Task constraints mask great apes' ability to solve the trap-table task

Antje Girndt*, T. Meier, J. Call

*Corresponding author for this work

Research output: Contribution to journalArticlepeer-review

49 Citations (Scopus)

Abstract

Researchers have investigated animals' causal knowledge with a task requiring subjects to use a tool to bring a reward within reach whilst avoiding a trap. Previous studies have suggested limitations in the ability of several species to avoid traps in tubes or tables. However, certain features may have inflated task difficulty. We tested 20 chimpanzees (Pan troglodytes), 7 orangutans (Pongo pygmaeus), 5 bonobos (Pan paniscus), and 5 gorillas (Gorilla gorilla) in the trap-table-a task in which subjects have to pull one of two rakes prepositioned behind two rewards on a flat surface. One of the rewards is in front of a trap into which it will fall. We investigated the effect of trap type, tool type, the number of available tools, and reinforcement regime on performance. We replicated previous findings showing that apes failed to choose the correct rake above chance. However, when they could instead choose where to insert a single tool, around 80% of the apes solved the trap-table task in the first trial, revealing an important effect of task constraints on their performance.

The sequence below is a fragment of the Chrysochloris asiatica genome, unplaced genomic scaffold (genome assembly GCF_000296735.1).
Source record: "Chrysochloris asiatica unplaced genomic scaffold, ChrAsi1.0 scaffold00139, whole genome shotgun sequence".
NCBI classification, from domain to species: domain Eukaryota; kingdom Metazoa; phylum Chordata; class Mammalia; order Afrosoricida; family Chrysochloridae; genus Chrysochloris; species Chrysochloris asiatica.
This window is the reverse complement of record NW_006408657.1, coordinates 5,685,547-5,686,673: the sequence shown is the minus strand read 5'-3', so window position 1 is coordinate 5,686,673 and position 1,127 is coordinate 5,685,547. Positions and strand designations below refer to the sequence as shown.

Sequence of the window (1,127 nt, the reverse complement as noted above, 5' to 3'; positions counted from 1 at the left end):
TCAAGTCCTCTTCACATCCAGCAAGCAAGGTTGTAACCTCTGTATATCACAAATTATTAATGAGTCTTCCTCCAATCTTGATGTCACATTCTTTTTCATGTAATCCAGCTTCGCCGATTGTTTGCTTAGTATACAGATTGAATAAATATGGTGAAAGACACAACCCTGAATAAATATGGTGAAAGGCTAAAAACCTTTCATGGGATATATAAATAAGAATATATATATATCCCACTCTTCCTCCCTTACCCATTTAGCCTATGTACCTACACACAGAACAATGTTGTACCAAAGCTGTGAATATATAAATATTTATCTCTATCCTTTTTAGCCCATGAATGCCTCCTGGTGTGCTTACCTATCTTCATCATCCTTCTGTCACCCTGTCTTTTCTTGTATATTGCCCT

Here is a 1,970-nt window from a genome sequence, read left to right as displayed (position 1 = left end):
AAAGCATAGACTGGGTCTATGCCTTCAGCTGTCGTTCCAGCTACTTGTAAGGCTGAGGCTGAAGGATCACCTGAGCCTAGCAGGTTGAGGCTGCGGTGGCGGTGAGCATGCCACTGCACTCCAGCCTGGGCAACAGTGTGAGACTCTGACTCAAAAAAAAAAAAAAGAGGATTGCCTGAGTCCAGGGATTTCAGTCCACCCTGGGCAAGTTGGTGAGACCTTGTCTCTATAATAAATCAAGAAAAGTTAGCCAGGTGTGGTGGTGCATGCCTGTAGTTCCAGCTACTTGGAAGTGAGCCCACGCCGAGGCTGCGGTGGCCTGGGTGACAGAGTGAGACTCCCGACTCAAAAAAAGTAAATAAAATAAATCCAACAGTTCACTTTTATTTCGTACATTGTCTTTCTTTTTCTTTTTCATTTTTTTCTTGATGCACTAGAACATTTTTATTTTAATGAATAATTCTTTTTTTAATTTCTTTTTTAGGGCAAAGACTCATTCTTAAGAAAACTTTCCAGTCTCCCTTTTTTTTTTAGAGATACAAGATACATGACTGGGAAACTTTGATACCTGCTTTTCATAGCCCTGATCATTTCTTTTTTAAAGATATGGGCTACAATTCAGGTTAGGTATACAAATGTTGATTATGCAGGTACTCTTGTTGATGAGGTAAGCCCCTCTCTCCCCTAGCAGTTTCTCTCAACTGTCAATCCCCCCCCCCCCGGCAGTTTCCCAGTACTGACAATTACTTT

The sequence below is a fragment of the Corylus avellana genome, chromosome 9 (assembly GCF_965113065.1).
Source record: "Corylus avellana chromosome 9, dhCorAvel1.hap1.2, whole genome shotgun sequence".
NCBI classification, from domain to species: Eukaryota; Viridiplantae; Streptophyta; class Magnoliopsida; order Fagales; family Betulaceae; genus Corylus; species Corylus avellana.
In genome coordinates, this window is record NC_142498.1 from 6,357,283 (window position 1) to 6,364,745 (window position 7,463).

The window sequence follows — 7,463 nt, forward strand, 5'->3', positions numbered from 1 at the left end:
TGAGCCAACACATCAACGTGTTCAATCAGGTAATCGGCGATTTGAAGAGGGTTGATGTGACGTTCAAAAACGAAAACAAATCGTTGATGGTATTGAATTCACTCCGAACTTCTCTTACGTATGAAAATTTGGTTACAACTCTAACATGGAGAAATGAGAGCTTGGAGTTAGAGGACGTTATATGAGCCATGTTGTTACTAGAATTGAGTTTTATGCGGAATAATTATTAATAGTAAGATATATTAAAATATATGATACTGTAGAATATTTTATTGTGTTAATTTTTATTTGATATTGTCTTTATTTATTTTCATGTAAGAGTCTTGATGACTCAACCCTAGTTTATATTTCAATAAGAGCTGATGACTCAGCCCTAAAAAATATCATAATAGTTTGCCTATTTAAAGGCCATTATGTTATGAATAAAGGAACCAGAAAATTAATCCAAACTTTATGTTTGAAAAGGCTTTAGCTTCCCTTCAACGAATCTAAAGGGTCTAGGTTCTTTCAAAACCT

Original languageEnglish
Pages (from-to)54-62
Number of pages9
JournalJournal of Experimental Psychology: Animal Behavior Processes
Volume34
Issue number1
DOIs
Publication statusPublished - Jan 2008

Keywords

  • tool-use
  • problem solving
  • inhibition
  • primates
  • causal knowledge
  • MONKEYS CEBUS-APELLA
  • SAGUINUS-OEDIPUS
  • TOOL USE
  • FEATURES
  • COMPREHENSION
  • COMPETENCE
  • TAMARINS

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